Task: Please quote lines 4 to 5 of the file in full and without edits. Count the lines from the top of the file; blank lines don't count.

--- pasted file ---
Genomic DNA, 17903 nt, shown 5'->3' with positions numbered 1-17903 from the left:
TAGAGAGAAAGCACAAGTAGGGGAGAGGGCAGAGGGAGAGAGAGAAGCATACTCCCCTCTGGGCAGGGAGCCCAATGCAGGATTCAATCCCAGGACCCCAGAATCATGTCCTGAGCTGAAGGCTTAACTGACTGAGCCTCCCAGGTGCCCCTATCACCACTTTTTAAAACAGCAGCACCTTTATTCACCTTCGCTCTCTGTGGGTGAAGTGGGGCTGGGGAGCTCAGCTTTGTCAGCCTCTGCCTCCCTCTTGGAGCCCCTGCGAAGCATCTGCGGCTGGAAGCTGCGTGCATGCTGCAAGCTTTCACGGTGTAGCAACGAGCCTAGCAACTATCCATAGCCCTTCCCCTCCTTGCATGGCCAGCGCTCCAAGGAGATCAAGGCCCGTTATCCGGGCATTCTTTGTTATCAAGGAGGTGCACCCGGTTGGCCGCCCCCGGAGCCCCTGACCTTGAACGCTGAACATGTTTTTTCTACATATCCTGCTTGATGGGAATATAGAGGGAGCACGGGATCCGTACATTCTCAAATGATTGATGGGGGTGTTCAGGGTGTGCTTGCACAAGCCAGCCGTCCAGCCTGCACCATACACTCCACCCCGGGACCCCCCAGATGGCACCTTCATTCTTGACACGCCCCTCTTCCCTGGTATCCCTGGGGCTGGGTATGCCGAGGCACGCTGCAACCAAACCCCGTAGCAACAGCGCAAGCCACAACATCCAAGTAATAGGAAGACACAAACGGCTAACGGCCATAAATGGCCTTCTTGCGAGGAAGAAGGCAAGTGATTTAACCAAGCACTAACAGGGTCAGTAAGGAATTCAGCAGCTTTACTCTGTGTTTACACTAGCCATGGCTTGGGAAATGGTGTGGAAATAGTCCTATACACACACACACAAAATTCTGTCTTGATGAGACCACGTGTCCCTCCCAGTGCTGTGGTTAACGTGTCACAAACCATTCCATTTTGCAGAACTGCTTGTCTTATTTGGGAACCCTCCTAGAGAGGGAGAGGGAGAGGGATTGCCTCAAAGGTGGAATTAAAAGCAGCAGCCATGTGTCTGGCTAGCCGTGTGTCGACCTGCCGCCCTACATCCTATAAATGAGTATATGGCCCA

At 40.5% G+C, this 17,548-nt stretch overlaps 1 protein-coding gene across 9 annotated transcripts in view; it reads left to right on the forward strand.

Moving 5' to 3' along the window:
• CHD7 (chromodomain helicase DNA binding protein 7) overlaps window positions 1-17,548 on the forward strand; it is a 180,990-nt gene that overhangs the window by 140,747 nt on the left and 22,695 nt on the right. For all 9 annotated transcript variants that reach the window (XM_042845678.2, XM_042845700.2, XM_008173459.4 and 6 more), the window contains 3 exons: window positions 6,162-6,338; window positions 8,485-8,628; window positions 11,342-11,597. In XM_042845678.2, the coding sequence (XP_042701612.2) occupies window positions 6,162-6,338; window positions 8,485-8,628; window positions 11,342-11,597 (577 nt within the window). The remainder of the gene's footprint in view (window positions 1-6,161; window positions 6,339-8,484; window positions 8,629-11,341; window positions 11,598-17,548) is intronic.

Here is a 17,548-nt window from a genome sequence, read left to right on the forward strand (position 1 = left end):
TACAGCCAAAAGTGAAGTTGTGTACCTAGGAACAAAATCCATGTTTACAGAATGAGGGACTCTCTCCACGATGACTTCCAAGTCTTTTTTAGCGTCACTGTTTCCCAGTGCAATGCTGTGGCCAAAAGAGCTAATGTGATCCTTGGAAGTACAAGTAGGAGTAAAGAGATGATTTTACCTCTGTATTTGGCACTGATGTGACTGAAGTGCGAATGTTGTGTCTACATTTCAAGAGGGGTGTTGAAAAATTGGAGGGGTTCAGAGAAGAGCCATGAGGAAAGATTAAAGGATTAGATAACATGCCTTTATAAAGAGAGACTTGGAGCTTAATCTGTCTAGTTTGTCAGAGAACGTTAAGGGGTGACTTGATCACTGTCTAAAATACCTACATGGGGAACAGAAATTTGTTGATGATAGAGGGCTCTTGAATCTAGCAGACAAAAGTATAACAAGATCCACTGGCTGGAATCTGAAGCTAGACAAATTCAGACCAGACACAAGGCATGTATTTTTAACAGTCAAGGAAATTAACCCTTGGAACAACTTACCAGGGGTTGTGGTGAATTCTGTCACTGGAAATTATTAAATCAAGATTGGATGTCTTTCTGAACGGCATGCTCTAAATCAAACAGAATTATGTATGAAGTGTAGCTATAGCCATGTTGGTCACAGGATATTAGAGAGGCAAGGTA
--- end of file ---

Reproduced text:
Moving 5' to 3' along the window:
• CHD7 (chromodomain helicase DNA binding protein 7) overlaps window positions 1-17,548 on the forward strand; it is a 180,990-nt gene that overhangs the window by 140,747 nt on the left and 22,695 nt on the right. For all 9 annotated transcript variants that reach the window (XM_042845678.2, XM_042845700.2, XM_008173459.4 and 6 more), the window contains 3 exons: window positions 6,162-6,338; window positions 8,485-8,628; window positions 11,342-11,597. In XM_042845678.2, the coding sequence (XP_042701612.2) occupies window positions 6,162-6,338; window positions 8,485-8,628; window positions 11,342-11,597 (577 nt within the window). The remainder of the gene's footprint in view (window positions 1-6,161; window positions 6,339-8,484; window positions 8,629-11,341; window positions 11,598-17,548) is intronic.